Oakland Suspends Pot Farms

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Was it all just a pipe dream? Oakland’s audacious plan to legalize and tax large-scale marijuana farms is starting to sound like a totally rad idea that, upon further consideration, is only workable in a Harold and Kumar movie. Over the holidays, the city’s pot-loving council members sent the plan back to the drawing board over fears that they might all go to prison. “It remains an open question” whether allowing the farms could expose the council to federal prosecution, the county DA informed them. Because, you know, the risks of building four, football-stadium-sized indoor grow operations that would together gross $200 million a year hadn’t already been totally obvious. 

The council’s hand-wringing is probably the result of the feds harshing their buzz. Early last month, California Watch reported that officials from the US Department of Justice had informed Oakland’s city attorney that no, really, they weren’t cool with the plan. The city council had been under the mistaken impression that the the farms would be left alone by the Obama DEA, which in 2009 announced that it would no longer raid legitimate medical marijuana operations.  But Oakland’s plan to become “Oaksterdam” may have been a bit too Left Coast even for the O-man.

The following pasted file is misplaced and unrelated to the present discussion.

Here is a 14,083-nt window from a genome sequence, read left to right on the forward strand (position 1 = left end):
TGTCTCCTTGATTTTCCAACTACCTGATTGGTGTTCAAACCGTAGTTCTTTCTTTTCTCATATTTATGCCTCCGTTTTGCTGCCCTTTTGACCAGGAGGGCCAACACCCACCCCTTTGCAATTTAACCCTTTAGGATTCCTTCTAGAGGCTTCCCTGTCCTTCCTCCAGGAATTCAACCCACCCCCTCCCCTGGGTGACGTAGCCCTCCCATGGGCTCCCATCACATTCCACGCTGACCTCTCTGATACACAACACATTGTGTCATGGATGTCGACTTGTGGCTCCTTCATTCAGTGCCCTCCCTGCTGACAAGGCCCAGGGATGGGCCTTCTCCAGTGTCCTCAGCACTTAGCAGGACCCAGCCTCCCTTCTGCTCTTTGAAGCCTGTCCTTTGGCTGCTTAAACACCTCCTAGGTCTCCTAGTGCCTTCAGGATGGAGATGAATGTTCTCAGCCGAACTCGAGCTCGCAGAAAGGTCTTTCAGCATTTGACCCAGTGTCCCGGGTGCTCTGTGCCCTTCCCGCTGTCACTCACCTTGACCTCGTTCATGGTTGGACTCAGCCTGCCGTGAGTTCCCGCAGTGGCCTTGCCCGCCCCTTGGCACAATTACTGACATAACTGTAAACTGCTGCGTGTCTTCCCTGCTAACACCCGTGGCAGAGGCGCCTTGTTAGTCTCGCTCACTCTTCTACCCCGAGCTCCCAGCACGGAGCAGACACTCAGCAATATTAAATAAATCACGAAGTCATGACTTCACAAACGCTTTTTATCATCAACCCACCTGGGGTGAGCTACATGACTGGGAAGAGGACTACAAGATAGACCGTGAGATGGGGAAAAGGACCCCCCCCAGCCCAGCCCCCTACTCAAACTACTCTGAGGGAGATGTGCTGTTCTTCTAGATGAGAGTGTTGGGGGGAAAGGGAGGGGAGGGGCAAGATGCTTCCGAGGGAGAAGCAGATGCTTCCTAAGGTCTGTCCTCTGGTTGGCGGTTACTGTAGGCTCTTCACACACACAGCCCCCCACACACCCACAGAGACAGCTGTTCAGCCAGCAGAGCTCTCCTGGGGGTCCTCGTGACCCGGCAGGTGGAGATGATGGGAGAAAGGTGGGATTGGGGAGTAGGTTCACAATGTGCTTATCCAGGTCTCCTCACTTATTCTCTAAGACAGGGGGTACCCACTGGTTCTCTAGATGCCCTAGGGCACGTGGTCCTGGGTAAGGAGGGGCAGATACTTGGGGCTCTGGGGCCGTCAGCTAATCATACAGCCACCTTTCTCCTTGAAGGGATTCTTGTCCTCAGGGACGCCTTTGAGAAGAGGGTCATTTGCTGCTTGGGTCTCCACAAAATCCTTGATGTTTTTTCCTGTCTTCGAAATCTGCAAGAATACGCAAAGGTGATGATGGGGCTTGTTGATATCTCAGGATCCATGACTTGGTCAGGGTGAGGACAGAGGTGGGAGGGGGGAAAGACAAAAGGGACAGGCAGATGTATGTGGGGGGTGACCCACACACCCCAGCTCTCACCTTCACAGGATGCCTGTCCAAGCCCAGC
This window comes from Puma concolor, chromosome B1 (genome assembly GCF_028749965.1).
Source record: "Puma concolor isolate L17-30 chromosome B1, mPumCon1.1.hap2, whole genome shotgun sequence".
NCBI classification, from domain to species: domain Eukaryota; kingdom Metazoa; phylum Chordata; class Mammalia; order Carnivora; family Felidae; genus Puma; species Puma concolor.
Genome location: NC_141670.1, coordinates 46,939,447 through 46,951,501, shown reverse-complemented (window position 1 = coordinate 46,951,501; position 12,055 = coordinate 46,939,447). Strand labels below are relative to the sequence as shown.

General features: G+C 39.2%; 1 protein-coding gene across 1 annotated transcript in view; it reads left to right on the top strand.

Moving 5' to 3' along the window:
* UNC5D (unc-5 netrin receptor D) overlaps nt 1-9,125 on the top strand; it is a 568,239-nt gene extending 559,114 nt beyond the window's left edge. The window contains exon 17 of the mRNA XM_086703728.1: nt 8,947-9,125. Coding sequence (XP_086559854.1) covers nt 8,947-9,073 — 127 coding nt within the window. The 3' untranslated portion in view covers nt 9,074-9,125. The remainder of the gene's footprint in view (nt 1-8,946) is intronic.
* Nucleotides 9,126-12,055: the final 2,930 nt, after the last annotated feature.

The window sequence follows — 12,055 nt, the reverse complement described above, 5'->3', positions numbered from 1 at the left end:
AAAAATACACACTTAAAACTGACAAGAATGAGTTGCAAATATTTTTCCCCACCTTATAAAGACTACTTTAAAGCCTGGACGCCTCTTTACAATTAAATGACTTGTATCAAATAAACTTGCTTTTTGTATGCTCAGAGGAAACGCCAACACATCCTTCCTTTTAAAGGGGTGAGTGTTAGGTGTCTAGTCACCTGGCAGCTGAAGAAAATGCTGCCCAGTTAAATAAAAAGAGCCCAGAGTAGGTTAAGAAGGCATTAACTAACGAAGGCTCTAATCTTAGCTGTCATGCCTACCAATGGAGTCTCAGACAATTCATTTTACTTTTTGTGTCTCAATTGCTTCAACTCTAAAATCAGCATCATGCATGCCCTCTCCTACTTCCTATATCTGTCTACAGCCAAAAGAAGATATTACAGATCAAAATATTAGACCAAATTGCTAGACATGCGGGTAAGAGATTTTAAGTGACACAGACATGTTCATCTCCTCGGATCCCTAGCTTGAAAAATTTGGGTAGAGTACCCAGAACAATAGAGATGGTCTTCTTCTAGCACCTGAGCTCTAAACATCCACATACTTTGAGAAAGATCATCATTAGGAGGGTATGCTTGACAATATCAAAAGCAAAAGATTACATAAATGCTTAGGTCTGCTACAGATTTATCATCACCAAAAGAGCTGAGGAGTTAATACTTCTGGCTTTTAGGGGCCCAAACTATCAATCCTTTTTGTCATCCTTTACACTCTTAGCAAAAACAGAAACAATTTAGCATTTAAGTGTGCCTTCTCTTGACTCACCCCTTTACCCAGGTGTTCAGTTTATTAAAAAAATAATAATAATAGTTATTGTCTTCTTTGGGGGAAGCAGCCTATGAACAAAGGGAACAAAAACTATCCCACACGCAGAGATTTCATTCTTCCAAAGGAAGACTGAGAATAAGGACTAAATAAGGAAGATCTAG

So what now? Council president Jane Brunner tells the San Francisco Chronicle that the pot farm plan is being reworded to exclude any possibility that its high-grade ganja could be used by recreational stoners (a California ballot measure that would have legalized recreational pot failed in November). In Oaksterdam, it’s all about the meds now, or whatever.

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In "News Is Just Like Waste Management," we unpack what the coronavirus crisis has meant for journalism, including Mother Jones’, and how we can rise to the challenge. If you're able to, this is a critical moment to support our nonprofit journalism with a donation: We've scoured our budget and made the cuts we can without impairing our mission, and we hope to raise $400,000 from our community of online readers to help keep our big reporting projects going because this extraordinary pandemic-plus-election year is no time to pull back.

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